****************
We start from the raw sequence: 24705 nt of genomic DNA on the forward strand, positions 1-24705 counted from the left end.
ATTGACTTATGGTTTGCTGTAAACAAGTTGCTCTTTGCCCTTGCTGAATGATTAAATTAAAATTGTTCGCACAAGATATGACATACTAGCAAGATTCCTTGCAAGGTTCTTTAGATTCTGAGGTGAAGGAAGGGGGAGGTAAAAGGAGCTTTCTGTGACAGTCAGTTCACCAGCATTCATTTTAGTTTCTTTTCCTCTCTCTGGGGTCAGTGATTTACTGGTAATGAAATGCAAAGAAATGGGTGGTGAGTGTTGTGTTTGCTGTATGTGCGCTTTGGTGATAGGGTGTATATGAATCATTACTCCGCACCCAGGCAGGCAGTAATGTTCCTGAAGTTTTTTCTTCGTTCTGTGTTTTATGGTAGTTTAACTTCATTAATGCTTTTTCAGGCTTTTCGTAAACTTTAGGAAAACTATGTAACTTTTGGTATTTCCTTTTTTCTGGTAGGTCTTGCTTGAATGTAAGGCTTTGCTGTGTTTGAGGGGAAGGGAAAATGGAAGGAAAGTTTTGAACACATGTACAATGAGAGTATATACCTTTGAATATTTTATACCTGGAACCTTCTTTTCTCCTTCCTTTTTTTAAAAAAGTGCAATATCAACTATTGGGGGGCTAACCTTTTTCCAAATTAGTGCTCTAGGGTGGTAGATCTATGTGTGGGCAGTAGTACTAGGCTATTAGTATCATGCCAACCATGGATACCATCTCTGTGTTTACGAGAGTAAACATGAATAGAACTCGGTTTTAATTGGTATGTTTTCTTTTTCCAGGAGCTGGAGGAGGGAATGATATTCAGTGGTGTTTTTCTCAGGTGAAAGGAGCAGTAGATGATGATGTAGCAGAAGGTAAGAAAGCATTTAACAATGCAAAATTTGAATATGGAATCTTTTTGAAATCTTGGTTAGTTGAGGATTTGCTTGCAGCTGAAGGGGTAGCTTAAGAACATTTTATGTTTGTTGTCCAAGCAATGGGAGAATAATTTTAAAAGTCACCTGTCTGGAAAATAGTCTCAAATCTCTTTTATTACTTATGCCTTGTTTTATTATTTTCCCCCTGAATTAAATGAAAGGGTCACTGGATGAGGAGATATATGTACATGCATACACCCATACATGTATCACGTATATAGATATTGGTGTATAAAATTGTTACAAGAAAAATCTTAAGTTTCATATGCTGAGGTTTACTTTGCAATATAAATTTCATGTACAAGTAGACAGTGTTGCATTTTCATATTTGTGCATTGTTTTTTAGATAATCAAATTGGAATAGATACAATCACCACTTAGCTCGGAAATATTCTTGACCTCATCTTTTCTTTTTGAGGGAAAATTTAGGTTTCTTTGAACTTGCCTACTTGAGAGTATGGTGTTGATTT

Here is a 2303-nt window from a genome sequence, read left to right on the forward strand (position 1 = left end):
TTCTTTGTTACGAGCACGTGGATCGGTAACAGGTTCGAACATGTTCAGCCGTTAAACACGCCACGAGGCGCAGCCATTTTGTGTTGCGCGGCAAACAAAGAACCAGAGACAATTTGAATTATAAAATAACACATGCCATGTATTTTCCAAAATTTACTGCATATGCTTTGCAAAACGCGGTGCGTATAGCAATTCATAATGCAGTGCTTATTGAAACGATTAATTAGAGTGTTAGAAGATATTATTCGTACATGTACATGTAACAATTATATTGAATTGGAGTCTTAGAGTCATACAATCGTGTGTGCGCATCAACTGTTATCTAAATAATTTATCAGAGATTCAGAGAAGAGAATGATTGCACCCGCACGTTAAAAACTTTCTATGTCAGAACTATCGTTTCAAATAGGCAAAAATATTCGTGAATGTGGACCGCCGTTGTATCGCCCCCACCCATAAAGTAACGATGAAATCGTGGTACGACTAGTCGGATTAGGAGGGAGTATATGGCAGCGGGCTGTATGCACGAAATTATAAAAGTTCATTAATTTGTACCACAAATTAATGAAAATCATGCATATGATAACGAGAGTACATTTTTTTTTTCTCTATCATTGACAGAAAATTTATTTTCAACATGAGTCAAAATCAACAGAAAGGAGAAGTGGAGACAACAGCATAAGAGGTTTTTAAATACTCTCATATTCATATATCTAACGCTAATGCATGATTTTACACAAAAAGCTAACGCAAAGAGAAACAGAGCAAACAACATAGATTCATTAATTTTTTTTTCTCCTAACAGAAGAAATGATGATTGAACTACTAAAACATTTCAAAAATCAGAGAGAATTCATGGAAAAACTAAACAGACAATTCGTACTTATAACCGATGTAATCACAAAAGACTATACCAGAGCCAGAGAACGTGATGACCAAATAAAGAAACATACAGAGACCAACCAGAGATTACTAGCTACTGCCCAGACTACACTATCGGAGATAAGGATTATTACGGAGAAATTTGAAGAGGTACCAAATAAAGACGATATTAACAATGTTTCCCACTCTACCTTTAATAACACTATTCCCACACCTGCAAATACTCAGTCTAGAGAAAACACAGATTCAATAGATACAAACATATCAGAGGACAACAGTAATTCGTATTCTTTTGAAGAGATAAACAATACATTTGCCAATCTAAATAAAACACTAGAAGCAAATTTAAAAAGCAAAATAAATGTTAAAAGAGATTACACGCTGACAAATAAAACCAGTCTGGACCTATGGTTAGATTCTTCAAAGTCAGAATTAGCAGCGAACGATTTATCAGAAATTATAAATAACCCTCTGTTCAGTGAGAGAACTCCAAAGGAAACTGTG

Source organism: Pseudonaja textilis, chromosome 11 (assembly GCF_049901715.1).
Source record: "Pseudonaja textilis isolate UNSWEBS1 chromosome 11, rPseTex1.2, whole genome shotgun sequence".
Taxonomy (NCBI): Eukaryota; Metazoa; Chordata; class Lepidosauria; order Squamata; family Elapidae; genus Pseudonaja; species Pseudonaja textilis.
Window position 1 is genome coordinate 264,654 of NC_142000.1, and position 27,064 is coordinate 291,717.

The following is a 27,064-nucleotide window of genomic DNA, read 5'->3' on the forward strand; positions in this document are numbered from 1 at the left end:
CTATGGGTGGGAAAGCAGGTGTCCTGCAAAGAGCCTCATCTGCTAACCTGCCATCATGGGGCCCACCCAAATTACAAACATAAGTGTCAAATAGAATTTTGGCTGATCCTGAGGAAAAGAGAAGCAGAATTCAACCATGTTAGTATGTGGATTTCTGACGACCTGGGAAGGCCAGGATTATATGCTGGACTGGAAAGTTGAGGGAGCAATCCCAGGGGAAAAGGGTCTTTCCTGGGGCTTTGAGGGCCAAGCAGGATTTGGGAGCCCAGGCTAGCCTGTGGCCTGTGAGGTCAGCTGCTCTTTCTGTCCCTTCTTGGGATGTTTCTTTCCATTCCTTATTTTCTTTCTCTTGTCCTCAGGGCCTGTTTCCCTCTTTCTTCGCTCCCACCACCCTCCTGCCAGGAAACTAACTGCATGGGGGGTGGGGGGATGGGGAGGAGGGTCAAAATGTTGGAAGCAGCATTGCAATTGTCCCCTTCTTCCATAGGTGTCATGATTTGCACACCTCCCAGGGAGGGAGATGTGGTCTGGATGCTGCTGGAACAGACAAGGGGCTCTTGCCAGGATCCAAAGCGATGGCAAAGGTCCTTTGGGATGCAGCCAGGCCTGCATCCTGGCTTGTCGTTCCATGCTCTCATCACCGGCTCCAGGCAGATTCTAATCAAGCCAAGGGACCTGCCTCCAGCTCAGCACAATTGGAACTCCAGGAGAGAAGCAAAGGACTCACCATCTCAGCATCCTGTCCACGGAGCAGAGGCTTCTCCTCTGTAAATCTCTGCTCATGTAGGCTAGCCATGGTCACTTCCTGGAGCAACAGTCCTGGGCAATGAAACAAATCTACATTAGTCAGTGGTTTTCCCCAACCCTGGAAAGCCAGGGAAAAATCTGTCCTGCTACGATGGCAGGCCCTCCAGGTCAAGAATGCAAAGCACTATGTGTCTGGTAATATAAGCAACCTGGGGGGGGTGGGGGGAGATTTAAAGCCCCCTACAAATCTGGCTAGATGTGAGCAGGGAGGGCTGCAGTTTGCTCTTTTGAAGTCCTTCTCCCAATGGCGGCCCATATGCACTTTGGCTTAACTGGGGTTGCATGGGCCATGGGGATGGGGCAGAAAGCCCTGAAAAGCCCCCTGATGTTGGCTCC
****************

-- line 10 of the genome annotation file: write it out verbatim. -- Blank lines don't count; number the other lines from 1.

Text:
CTATGGGTGGGAAAGCAGGTGTCCTGCAAAGAGCCTCATCTGCTAACCTGCCATCATGGGGCCCACCCAAATTACAAACATAAGTGTCAAATAGAATTTTGGCTGATCCTGAGGAAAAGAGAAGCAGAATTCAACCATGTTAGTATGTGGATTTCTGACGACCTGGGAAGGCCAGGATTATATGCTGGACTGGAAAGTTGAGGGAGCAATCCCAGGGGAAAAGGGTCTTTCCTGGGGCTTTGAGGGCCAAGCAGGATTTGGGAGCCCAGGCTAGCCTGTGGCCTGTGAGGTCAGCTGCTCTTTCTGTCCCTTCTTGGGATGTTTCTTTCCATTCCTTATTTTCTTTCTCTTGTCCTCAGGGCCTGTTTCCCTCTTTCTTCGCTCCCACCACCCTCCTGCCAGGAAACTAACTGCATGGGGGGTGGGGGGATGGGGAGGAGGGTCAAAATGTTGGAAGCAGCATTGCAATTGTCCCCTTCTTCCATAGGTGTCATGATTTGCACACCTCCCAGGGAGGGAGATGTGGTCTGGATGCTGCTGGAACAGACAAGGGGCTCTTGCCAGGATCCAAAGCGATGGCAAAGGTCCTTTGGGATGCAGCCAGGCCTGCATCCTGGCTTGTCGTTCCATGCTCTCATCACCGGCTCCAGGCAGATTCTAATCAAGCCAAGGGACCTGCCTCCAGCTCAGCACAATTGGAACTCCAGGAGAGAAGCAAAGGACTCACCATCTCAGCATCCTGTCCACGGAGCAGAGGCTTCTCCTCTGTAAATCTCTGCTCATGTAGGCTAGCCATGGTCACTTCCTGGAGCAACAGTCCTGGGCAATGAAACAAATCTACATTAGTCAGTGGTTTTCCCCAACCCTGGAAAGCCAGGGAAAAATCTGTCCTGCTACGATGGCAGGCCCTCCAGGTCAAGAATGCAAAGCACTATGTGTCTGGTAATATAAGCAACCTGGGGGGGGTGGGGGGAGATTTAAAGCCCCCTACAAATCTGGCTAGATGTGAGCAGGGAGGGCTGCAGTTTGCTCTTTTGAAGTCCTTCTCCCAATGGCGGCCCATATGCACTTTGGCTTAACTGGGGTTGCATGGGCCATGGGGATGGGGCAGAAAGCCCTGAAAAGCCCCCTGATGTTGGCTCC